Download
info425 the traditional approach to design n.
Skip this Video
Loading SlideShow in 5 Seconds..
INFO425 The Traditional Approach to Design PowerPoint Presentation
Download Presentation
INFO425 The Traditional Approach to Design

INFO425 The Traditional Approach to Design

184 Vues Download Presentation
Télécharger la présentation

INFO425 The Traditional Approach to Design

- - - - - - - - - - - - - - - - - - - - - - - - - - - E N D - - - - - - - - - - - - - - - - - - - - - - - - - - -
Presentation Transcript

  1. INFO425 The Traditional Approach to Design

  2. Learning Objectives • Describe the steps involved in the traditional approach to designing the application architecture • Develop a system flowchart • Develop a structure chart using transaction analysis and transform analysis • Write pseudocode for structured modules • Explain how to use three-layer design with the traditional approach

  3. Theatre Systems • Based on this case, what is one example of when it makes sense to use the traditional design approach?

  4. The Structured Approach - Overview • Application Architecture: • The set of application software programs that carry out the functions of the system • Designed in conjunction with user interface and database • Traditional programming languages (C, COBOL, etc.) are organized around a hierarchy of modules • Arranged in a tree-like hierarchy: • Main module controls a number of control modules which manage multiple leaf modules which contain the algorithms and logic that support system functions • Each module generally performs a single definable task • A computer program is a set of modules compiled as a single, executable entity • The design of a computer program is defined by a structure chart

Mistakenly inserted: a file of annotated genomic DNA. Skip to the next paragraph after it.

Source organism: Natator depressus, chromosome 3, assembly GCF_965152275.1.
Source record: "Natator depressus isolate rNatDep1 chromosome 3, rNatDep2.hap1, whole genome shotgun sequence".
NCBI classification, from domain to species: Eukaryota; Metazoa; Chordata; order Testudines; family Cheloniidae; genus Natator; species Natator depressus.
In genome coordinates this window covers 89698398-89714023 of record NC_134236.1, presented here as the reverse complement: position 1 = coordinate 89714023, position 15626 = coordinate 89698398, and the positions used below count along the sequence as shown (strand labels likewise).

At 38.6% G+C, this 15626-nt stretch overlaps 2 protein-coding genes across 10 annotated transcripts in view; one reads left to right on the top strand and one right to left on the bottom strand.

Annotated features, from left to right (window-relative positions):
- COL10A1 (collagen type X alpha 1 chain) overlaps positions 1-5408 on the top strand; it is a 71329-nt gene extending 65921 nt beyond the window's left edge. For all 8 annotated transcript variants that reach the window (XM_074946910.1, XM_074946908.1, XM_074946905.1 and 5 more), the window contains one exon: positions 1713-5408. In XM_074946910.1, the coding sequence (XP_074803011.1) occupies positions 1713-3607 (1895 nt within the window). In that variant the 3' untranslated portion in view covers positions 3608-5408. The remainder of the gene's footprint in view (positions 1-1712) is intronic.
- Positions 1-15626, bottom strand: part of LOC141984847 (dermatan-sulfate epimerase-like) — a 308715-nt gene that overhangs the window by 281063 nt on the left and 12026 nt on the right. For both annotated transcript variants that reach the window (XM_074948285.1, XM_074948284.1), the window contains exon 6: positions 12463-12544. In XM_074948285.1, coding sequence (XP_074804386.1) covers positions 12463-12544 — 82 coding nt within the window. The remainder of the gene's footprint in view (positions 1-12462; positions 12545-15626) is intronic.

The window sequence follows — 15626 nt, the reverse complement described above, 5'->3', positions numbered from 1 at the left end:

5. The Structured Approach - Overview • The structure of an overall system, and the sub-systems that make up that system, are defined using a system flowchart which describes: • The programs • The data accessed by each program • The relationship between the programs. • The internal logic of each individual program module is described using pseudocode • Describes the logic of the module using a syntax and statements that are like a simplified version of a programming language

  6. Structured Design Models Generally a top down approach is used ….

  7. The Automation System Boundary • Partitions data flow diagram processes into manual processes and automated systems • Processes can be inside or outside boundary • Data flows can be inside and outside of boundary • Data flows that cross system boundary represent inputs and outputs of system • Data flows that cross boundaries between programs represent program-to-program communication

  8. DFD with Automation System Boundary

  9. The System Flowchart • Representation of various computer programs, files, databases, and associated manual processes that make up complete system • Frequently constructed during analysis activities • Graphically describes organization of subsystems into automated and manual components • Can show type of transaction processing system • Batch • Real-time

  10. Common System Flowchart Symbols

  11. Sample System Flowchart for Payroll System

  12. The Structure Chart • Describes functions and sub-functions of each part of system • Shows relationships between modules of a computer program • Simple and direct organization • Each module performs a specific function • Each layer in a program performs specific activities • Chart is tree-like with root module and branches